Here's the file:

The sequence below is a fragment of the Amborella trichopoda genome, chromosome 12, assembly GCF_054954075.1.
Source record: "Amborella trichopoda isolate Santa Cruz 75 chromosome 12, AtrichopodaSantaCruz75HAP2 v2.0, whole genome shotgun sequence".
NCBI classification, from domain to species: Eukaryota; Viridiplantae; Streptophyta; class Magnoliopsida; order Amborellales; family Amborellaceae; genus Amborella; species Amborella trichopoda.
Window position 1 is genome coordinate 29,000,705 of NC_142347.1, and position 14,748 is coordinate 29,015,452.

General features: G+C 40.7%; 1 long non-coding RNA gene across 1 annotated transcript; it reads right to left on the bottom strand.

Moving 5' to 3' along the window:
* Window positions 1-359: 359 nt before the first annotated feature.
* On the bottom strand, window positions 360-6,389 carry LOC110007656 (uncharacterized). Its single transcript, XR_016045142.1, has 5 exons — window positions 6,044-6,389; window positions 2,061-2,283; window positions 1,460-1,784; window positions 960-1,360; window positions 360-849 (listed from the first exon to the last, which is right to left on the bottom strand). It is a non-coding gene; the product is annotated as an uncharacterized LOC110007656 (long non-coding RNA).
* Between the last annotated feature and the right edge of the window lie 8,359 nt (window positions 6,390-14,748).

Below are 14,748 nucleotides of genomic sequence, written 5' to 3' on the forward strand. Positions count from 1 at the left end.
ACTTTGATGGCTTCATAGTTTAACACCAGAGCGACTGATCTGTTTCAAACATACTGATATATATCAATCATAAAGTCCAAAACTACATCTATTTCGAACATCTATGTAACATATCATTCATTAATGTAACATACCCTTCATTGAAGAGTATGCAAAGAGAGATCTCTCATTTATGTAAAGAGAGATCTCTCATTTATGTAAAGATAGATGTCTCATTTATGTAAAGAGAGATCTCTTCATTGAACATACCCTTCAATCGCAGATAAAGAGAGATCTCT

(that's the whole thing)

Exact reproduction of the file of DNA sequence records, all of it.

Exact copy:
The sequence below is a fragment of the Amborella trichopoda genome, chromosome 12, assembly GCF_054954075.1.
Source record: "Amborella trichopoda isolate Santa Cruz 75 chromosome 12, AtrichopodaSantaCruz75HAP2 v2.0, whole genome shotgun sequence".
NCBI classification, from domain to species: Eukaryota; Viridiplantae; Streptophyta; class Magnoliopsida; order Amborellales; family Amborellaceae; genus Amborella; species Amborella trichopoda.
Window position 1 is genome coordinate 29,000,705 of NC_142347.1, and position 14,748 is coordinate 29,015,452.

General features: G+C 40.7%; 1 long non-coding RNA gene across 1 annotated transcript; it reads right to left on the bottom strand.

Moving 5' to 3' along the window:
* Window positions 1-359: 359 nt before the first annotated feature.
* On the bottom strand, window positions 360-6,389 carry LOC110007656 (uncharacterized). Its single transcript, XR_016045142.1, has 5 exons — window positions 6,044-6,389; window positions 2,061-2,283; window positions 1,460-1,784; window positions 960-1,360; window positions 360-849 (listed from the first exon to the last, which is right to left on the bottom strand). It is a non-coding gene; the product is annotated as an uncharacterized LOC110007656 (long non-coding RNA).
* Between the last annotated feature and the right edge of the window lie 8,359 nt (window positions 6,390-14,748).

Below are 14,748 nucleotides of genomic sequence, written 5' to 3' on the forward strand. Positions count from 1 at the left end.
ACTTTGATGGCTTCATAGTTTAACACCAGAGCGACTGATCTGTTTCAAACATACTGATATATATCAATCATAAAGTCCAAAACTACATCTATTTCGAACATCTATGTAACATATCATTCATTAATGTAACATACCCTTCATTGAAGAGTATGCAAAGAGAGATCTCTCATTTATGTAAAGAGAGATCTCTCATTTATGTAAAGATAGATGTCTCATTTATGTAAAGAGAGATCTCTTCATTGAACATACCCTTCAATCGCAGATAAAGAGAGATCTCT